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The Minister for Children and Young People today announced the appointment of Lindsay MacDonald as a Member of the Scottish Social Services Council Board.
Lindsay MacDonald’s 30+ year career has been spent largely in major projects encompassing rail, property, infrastructure and telecoms. Employers have included Standard Chartered Bank plc, Network Rail, Bechtel inc and Capita plc.
Lindsay MacDonald’s last corporate accountability before turning to non-executive roles was as Managing Director of Capita’s Transport for London business. Notable successes included the delivery of the first 4G capability in an underground environment in the UK on London’s Jubilee line. Other major activities included the replacement of London’s traffic control system infrastructure which also supported the ULEZ and Congestion Charging schemes.
Lindsay MacDonald is particularly interested in setting strategic objectives, effective monitoring of delivery metrics and linking financial and operational performance of which he has significant amounts of experience and knowledge.
Lindsay MacDonald is also a non-executive director of the Clyde Valley Housing Group and sits on its Audit and Risk Committee.
This appointment will be for three years and will run from 1 February 2023 to 31 January 2026.
This appointment is regulated by the Ethical Standards Commissioner.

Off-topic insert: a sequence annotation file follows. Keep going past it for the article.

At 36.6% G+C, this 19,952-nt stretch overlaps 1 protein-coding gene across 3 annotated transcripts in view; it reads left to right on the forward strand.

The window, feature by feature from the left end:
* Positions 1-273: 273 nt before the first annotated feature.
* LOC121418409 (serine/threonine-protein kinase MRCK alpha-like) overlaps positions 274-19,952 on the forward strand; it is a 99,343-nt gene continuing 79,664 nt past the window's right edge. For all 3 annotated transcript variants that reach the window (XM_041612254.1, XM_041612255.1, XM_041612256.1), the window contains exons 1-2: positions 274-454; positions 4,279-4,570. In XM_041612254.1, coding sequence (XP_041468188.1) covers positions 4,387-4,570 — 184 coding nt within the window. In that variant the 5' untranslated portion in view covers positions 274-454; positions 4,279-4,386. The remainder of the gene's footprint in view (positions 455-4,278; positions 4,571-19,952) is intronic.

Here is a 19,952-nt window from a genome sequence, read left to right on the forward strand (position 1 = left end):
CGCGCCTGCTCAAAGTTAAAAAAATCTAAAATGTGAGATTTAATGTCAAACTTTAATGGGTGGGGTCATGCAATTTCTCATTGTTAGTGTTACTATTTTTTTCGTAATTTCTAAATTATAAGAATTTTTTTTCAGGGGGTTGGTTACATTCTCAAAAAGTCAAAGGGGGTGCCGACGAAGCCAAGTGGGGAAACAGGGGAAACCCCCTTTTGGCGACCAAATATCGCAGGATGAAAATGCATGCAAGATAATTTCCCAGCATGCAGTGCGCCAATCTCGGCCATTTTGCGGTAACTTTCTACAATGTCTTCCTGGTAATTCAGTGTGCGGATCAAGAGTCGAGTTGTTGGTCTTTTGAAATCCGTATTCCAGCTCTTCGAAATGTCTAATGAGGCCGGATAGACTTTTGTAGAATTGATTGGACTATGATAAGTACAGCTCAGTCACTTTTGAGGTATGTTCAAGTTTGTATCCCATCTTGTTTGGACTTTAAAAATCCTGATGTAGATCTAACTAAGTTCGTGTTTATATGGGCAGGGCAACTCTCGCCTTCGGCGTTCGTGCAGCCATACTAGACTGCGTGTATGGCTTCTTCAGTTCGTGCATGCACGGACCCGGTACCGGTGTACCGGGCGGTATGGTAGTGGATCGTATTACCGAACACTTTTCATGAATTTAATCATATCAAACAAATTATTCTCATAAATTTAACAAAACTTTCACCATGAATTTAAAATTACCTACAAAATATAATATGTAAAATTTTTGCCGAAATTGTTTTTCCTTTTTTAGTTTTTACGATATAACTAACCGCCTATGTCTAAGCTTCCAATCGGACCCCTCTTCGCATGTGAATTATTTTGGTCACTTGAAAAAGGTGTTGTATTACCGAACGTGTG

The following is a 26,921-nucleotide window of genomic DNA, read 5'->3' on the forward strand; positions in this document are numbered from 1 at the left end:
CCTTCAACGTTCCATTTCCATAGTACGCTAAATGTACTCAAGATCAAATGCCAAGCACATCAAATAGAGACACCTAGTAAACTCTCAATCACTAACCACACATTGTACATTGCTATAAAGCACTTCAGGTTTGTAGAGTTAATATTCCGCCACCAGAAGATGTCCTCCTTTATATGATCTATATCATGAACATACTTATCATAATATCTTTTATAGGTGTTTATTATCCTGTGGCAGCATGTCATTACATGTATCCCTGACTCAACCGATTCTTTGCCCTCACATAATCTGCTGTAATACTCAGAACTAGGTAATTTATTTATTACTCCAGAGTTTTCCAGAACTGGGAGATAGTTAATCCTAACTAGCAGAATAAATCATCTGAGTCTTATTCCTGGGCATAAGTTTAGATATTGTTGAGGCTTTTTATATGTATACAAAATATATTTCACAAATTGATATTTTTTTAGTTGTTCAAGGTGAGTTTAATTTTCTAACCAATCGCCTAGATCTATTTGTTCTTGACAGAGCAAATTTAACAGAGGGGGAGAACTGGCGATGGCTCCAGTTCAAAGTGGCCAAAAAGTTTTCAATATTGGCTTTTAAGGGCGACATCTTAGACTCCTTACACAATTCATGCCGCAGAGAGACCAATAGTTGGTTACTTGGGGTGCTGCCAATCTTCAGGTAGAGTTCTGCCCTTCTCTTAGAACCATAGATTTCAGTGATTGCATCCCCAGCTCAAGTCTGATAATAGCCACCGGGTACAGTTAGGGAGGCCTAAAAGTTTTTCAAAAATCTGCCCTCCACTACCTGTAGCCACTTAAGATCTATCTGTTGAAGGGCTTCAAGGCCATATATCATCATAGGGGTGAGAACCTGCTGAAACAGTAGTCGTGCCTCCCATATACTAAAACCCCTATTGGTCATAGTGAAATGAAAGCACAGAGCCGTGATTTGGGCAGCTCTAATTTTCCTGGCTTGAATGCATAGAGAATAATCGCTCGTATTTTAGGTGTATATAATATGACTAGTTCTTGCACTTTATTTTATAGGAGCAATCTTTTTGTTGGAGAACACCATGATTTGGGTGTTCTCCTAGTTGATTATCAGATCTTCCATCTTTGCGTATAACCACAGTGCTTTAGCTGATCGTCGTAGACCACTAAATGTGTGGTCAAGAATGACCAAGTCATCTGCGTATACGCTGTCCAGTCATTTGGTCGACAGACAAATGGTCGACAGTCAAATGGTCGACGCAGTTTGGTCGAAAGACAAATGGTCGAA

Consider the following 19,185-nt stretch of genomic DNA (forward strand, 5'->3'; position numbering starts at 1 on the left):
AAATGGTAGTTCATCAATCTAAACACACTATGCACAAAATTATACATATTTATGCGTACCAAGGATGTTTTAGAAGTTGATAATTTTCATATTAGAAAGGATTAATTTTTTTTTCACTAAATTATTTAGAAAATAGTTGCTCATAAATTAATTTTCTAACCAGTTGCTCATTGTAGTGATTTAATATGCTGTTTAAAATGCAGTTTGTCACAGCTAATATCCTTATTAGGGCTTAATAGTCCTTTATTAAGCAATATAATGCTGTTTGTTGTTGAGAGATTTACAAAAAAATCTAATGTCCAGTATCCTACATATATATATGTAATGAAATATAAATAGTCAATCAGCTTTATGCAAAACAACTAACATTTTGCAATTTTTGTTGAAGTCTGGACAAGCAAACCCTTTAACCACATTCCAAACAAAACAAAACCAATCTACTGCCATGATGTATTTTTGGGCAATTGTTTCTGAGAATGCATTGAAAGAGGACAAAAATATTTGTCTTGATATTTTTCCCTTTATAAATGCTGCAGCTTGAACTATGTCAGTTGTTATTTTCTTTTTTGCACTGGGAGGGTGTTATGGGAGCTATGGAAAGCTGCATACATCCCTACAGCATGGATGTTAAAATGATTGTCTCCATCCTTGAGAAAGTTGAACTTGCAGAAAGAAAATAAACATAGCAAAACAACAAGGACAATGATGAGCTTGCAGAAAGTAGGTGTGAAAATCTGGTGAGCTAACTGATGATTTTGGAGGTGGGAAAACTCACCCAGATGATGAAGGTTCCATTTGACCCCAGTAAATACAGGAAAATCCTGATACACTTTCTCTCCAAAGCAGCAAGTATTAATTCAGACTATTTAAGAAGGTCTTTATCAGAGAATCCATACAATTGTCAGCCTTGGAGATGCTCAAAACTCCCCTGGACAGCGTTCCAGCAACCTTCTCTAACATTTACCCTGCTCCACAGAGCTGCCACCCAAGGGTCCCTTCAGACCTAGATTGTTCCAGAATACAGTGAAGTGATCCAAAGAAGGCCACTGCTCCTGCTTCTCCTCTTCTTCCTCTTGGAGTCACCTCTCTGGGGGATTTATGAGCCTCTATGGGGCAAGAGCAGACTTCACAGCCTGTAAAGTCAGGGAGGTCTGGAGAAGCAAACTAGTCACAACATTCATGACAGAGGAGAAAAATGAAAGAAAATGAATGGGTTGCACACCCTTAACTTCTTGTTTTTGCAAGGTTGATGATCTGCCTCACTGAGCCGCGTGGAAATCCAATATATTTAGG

This appointment is part-time and attracts a remuneration of £154.13 for a time commitment of 60 days per year.
Other ministerial appointments
Mr MacDonald does not hold any other public appointments.
All appointments are made on merit and political activity plays no part in the selection process. However, in accordance with the original Nolan recommendations, there is a requirement for appointees’ political activity within the last five years (if there is any to be declared) to be made public.
Mr MacDonald has had no political activity within the last five years.
Scottish Social Services Council are the regulator for the social work, social care and early years workforce in Scotland.
Their work means the people of Scotland can count on social work, social care and early years services being provided by a trusted, skilled and confident workforce.
SSSC protects the public by registering social workers, social care and early years workers, setting standards for their practice, conduct, training and education and by supporting their professional development. Where people fall below the standards of practice and conduct they can investigate and take action.
Scottish Social Services Council:
publish the national codes of practice for people working in social work, social care and early years services and their employers
register people working in social work, social care and early years and make sure they adhere to our codes of practice
promote and regulate their learning and development
are the national lead for workforce development and planning for the social work, social care and early years workforce in Scotland.
The SSSC Register was set up under the Regulation of Care (Scotland) Act 2001 to regulate social service workers and to promote their education and training.